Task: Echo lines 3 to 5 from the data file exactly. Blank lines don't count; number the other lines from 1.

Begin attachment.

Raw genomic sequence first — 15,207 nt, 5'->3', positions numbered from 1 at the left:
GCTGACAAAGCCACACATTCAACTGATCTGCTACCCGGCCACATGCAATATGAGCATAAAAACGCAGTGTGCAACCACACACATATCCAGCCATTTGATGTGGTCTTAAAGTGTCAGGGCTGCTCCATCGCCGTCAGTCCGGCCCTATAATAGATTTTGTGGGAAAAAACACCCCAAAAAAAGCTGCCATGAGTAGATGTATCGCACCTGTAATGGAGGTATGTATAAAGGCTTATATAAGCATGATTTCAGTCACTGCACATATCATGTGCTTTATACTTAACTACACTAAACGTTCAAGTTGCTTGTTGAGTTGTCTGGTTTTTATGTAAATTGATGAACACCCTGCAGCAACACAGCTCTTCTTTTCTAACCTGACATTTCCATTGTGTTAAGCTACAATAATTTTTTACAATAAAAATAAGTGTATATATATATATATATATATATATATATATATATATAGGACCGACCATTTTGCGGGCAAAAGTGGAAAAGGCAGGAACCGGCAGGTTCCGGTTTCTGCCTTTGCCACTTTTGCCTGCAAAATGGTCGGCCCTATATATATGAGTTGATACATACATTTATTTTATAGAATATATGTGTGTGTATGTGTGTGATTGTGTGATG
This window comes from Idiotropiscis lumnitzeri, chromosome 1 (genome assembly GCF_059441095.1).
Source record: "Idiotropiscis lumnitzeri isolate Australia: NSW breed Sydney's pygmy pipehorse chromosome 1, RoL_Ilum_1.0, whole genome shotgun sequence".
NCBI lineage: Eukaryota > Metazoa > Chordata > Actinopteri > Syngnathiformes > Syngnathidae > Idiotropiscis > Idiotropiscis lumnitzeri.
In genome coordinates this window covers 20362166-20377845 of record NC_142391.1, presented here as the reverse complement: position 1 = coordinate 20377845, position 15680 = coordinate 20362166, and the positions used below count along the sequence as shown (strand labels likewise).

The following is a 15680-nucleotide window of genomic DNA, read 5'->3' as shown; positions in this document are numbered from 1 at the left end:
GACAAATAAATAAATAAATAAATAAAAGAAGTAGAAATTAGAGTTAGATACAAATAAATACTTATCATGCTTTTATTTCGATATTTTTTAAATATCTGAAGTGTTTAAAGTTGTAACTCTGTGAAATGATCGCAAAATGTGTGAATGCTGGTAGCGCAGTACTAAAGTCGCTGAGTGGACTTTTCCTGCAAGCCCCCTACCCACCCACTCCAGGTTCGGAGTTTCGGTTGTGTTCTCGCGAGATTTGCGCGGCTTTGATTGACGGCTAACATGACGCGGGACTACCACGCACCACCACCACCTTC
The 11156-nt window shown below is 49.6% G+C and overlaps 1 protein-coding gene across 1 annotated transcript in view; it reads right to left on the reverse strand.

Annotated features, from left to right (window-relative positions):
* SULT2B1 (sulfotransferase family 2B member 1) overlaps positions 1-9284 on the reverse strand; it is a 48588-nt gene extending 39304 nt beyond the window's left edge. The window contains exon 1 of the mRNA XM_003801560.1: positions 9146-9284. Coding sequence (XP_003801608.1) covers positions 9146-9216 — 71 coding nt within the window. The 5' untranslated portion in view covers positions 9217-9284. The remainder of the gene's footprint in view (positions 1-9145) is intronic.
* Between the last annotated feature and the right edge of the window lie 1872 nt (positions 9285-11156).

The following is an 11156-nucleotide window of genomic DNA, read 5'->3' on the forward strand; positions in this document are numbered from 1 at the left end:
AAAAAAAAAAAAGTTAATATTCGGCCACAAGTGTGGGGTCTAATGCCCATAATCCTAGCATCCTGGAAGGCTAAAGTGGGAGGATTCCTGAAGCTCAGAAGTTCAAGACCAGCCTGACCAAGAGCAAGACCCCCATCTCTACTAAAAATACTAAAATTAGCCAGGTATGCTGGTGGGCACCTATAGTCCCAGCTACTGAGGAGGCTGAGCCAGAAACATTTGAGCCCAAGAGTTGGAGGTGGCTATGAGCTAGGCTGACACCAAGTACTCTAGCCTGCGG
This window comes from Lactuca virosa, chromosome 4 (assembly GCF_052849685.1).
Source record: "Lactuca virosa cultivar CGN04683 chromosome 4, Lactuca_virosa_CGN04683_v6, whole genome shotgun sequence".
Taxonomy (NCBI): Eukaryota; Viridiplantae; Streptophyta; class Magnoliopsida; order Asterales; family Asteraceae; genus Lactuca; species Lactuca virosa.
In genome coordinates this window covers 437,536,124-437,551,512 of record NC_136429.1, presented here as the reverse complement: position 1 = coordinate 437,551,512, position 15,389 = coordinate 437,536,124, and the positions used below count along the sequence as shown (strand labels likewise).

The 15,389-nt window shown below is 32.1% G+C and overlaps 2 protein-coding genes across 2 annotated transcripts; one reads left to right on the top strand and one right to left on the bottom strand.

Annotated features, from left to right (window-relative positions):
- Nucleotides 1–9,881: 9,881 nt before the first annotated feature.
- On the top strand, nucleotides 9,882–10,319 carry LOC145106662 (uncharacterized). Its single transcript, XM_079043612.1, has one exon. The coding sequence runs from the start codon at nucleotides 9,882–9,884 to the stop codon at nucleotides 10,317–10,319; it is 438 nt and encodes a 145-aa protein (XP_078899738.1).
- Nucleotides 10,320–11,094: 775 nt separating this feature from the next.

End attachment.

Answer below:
This window comes from Idiotropiscis lumnitzeri, chromosome 1 (genome assembly GCF_059441095.1).
Source record: "Idiotropiscis lumnitzeri isolate Australia: NSW breed Sydney's pygmy pipehorse chromosome 1, RoL_Ilum_1.0, whole genome shotgun sequence".
NCBI lineage: Eukaryota > Metazoa > Chordata > Actinopteri > Syngnathiformes > Syngnathidae > Idiotropiscis > Idiotropiscis lumnitzeri.